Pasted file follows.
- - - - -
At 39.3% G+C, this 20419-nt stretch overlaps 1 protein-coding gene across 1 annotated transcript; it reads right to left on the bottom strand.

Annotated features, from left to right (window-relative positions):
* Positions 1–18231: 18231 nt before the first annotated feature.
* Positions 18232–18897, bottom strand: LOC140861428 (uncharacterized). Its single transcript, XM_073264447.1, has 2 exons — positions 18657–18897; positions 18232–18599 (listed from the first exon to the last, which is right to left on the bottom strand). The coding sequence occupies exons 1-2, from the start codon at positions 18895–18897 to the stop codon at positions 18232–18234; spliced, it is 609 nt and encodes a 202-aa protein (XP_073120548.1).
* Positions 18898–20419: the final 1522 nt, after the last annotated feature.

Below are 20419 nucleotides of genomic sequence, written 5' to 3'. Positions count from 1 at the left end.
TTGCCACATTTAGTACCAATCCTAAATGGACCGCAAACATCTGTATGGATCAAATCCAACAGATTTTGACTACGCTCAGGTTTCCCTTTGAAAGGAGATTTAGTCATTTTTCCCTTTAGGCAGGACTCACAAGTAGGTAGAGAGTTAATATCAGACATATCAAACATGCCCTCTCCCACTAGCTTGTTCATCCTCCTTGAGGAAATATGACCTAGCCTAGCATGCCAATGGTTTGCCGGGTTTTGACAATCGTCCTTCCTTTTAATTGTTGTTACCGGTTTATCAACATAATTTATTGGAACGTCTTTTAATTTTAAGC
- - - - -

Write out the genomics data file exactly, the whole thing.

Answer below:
At 39.3% G+C, this 20419-nt stretch overlaps 1 protein-coding gene across 1 annotated transcript; it reads right to left on the bottom strand.

Annotated features, from left to right (window-relative positions):
* Positions 1–18231: 18231 nt before the first annotated feature.
* Positions 18232–18897, bottom strand: LOC140861428 (uncharacterized). Its single transcript, XM_073264447.1, has 2 exons — positions 18657–18897; positions 18232–18599 (listed from the first exon to the last, which is right to left on the bottom strand). The coding sequence occupies exons 1-2, from the start codon at positions 18895–18897 to the stop codon at positions 18232–18234; spliced, it is 609 nt and encodes a 202-aa protein (XP_073120548.1).
* Positions 18898–20419: the final 1522 nt, after the last annotated feature.

Below are 20419 nucleotides of genomic sequence, written 5' to 3'. Positions count from 1 at the left end.
TTGCCACATTTAGTACCAATCCTAAATGGACCGCAAACATCTGTATGGATCAAATCCAACAGATTTTGACTACGCTCAGGTTTCCCTTTGAAAGGAGATTTAGTCATTTTTCCCTTTAGGCAGGACTCACAAGTAGGTAGAGAGTTAATATCAGACATATCAAACATGCCCTCTCCCACTAGCTTGTTCATCCTCCTTGAGGAAATATGACCTAGCCTAGCATGCCAATGGTTTGCCGGGTTTTGACAATCGTCCTTCCTTTTAATTGTTGTTACCGGTTTATCAACATAATTTATTGGAACGTCTTTTAATTTTAAGC